NOTE = { 00129658 (ISSN) Cited By (since 1996): 13 Export Date: 26 April 2007 Source: Scopus CODEN: ECOLA Language of Original Document: English Correspondence Address: Belisle, M.; CRBF; Faculte de foresterie/de geomatique; Pavillon Abitibi-Price Sainte-Foy, Que. 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    ABSTRACT = { The formation of foraging groups is likely to result from individual decisions constrained by spatial distribution of food and number of foragers. Foraging groups may form via different mechanisms depending on the absolute levels of at least two relative spatial scales. I present four group size models for environments composed of two nested patch scales. Second-order patches contain first-order patches that correspond to food patches. Individuals within a given second-order patch are able to monitor their conspecifics' behavior, and the number of individuals attending a first-order patch defines group size. I then test the models' predictions with Parasitic Jaegers (Stercorarius parasiticus) kleptoparasitizing fish from Common Terns (Sterna hirundo). In this context, tern fishing grounds and flying terns that carried fish correspond to the jaegers' second and first-order patches, respectively. The Dispersion and Aggregation models assume that foragers have perfect knowledge of the spatial distribution of food and form groups in conformity to an ideal free distribution. The Producer-Scrounger (PS) and Information-Sharing (IS) models, however, assume that foragers are unaware of the food patches' location and form groups as some foragers join and exploit the food discoveries of others. I used four fitness currencies: probability of obtaining a fish, PF; gross and net rates of energy intake; and energy efficiency. All currencies decreased with group size except the PF currency, which did not vary for group sizes of one and two. Because fitness never increased with group size, the Aggregation model was ruled out. Fish-securing rates of jaegers that initiated and joined chases did not differ. Assuming that initiating and joining a chase correspond to a producing and a scrounging event, respectively, both the PS and IS model then predict that group size should match jaeger abundance. Because group size leveled rapidly with jaeger abundance, both models were discarded. The Dispersion model predicts that group size should decrease with an increase in tern availability when the latter is limiting. Otherwise, jaegers should not form groups unless there is no cost to do so, such as with the PF currency in which solitary jaegers and pairs experience equal fitness. The facts that group size did not reach 1.0 at high tern availability and that it averaged 1.5 when it did not decrease further with tern availability suggest that jaegers may form groups according to the Dispersion model with the PF currency. This conclusion is discussed in relation to the other assumptions underlying the Dispersion model. },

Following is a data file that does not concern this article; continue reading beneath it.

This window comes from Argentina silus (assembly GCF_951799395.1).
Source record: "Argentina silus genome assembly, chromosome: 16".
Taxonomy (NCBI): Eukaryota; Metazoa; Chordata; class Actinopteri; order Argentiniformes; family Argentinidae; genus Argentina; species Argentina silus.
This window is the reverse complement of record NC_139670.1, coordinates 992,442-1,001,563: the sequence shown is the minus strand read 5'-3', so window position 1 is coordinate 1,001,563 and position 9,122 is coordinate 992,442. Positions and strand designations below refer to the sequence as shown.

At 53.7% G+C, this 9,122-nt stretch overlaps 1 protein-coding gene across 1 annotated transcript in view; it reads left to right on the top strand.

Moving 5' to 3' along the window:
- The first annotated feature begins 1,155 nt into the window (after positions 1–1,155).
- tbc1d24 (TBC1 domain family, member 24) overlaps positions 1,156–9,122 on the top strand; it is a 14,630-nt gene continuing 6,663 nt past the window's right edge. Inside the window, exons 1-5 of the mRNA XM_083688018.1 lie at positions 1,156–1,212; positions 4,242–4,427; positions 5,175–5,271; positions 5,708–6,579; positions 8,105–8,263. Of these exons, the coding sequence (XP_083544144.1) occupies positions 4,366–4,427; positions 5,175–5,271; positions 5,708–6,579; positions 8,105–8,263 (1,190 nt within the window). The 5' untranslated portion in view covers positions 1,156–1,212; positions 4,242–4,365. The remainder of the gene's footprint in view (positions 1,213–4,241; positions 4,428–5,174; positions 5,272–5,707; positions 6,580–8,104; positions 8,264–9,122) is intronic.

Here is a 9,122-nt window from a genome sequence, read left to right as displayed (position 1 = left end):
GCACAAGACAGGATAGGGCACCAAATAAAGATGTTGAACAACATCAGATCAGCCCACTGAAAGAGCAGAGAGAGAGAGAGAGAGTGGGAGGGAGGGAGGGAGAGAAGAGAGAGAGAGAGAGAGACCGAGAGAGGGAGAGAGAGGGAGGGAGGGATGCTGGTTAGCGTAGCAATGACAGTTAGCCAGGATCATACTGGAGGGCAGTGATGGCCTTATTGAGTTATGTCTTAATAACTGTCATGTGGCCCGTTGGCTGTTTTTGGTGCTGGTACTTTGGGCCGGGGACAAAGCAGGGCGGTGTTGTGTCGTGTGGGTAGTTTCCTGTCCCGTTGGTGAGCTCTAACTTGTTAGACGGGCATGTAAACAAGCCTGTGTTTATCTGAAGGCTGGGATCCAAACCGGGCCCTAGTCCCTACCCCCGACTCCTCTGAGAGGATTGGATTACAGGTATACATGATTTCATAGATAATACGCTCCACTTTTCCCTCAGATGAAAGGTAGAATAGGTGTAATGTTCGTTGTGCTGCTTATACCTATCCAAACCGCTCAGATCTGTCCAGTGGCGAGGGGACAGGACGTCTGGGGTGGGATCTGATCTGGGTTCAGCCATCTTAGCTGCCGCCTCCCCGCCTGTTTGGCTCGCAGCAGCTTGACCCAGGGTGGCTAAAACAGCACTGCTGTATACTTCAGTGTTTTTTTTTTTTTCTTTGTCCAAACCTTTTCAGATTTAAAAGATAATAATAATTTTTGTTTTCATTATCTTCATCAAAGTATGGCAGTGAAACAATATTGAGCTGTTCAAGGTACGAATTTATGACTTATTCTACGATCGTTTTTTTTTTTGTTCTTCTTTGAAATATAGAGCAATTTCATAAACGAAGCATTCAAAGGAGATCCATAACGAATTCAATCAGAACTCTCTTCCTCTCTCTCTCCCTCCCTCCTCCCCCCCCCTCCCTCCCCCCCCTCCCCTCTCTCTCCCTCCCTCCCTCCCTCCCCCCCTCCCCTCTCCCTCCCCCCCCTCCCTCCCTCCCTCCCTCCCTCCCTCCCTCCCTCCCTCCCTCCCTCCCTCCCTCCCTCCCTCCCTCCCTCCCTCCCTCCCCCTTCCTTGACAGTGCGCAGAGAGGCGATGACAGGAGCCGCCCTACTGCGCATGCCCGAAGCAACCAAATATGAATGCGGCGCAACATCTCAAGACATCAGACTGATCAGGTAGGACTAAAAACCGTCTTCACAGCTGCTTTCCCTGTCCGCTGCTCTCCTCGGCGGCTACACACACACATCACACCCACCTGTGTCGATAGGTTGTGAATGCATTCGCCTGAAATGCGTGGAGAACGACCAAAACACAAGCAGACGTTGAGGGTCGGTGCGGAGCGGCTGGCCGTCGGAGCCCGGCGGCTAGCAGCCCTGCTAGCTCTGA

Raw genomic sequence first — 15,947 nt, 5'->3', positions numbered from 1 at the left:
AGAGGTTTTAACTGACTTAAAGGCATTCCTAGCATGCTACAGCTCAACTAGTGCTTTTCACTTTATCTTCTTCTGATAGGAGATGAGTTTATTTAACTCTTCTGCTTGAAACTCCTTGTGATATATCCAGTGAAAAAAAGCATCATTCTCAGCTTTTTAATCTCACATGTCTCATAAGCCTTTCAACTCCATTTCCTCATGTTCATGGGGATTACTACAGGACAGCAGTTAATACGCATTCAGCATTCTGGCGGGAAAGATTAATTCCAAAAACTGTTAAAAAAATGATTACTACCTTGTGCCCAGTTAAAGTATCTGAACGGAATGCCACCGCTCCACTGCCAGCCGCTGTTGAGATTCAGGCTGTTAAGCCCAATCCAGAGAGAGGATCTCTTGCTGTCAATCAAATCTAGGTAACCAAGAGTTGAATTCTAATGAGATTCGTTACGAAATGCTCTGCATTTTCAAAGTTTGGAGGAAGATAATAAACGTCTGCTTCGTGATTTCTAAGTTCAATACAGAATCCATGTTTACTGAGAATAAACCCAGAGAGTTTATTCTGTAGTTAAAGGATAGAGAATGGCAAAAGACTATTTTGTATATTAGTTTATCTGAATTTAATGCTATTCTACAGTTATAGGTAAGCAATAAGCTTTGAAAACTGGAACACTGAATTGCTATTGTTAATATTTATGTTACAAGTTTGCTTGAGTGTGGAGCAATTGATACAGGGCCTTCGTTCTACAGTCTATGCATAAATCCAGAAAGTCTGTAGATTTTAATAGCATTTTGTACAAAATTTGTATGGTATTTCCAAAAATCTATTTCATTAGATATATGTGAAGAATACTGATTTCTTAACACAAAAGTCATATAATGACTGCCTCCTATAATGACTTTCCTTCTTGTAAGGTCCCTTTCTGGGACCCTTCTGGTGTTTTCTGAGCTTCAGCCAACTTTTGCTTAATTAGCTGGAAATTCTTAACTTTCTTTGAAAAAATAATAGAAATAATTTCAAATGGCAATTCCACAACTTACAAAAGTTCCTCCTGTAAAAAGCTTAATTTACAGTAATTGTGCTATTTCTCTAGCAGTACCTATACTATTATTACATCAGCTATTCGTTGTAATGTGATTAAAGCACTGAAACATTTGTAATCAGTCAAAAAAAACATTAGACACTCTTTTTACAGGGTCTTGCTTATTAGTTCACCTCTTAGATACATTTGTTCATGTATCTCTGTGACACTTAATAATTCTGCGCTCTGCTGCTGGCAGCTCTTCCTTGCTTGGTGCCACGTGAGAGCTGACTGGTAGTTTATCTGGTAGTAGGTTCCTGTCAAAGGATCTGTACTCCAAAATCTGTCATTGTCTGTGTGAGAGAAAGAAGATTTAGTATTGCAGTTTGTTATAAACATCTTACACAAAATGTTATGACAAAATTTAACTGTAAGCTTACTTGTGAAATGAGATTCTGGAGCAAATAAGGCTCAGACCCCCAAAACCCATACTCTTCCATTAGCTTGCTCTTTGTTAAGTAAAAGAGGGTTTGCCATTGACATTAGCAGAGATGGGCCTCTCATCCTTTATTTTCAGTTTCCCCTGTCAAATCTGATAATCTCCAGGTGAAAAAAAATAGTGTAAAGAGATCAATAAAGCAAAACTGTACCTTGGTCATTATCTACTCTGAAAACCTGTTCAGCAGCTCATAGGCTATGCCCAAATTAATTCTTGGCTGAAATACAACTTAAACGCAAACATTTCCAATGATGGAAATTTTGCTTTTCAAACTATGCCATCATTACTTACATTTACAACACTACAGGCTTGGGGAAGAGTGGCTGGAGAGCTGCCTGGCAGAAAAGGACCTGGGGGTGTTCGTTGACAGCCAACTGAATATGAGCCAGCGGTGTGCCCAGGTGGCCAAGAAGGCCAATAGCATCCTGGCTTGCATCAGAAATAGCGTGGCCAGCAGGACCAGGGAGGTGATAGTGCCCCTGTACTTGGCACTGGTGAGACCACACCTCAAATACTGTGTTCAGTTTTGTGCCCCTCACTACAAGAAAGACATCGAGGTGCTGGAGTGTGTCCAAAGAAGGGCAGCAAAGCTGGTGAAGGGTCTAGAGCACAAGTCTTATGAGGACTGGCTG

KEYWORDS = { Game theory Group foraging Group size Ideal free distribution Information sharing Jaegers Kleptoparasitism Producer-scrounger Spatial scale Stercorarius parasiticus Sterna hirundo foraging behavior group size kleptoparasitism modeling Stercorarius parasiticus Sterna hirundo },
    OWNER = { racinep },
    TIMESTAMP = { 2007.09.07 },
}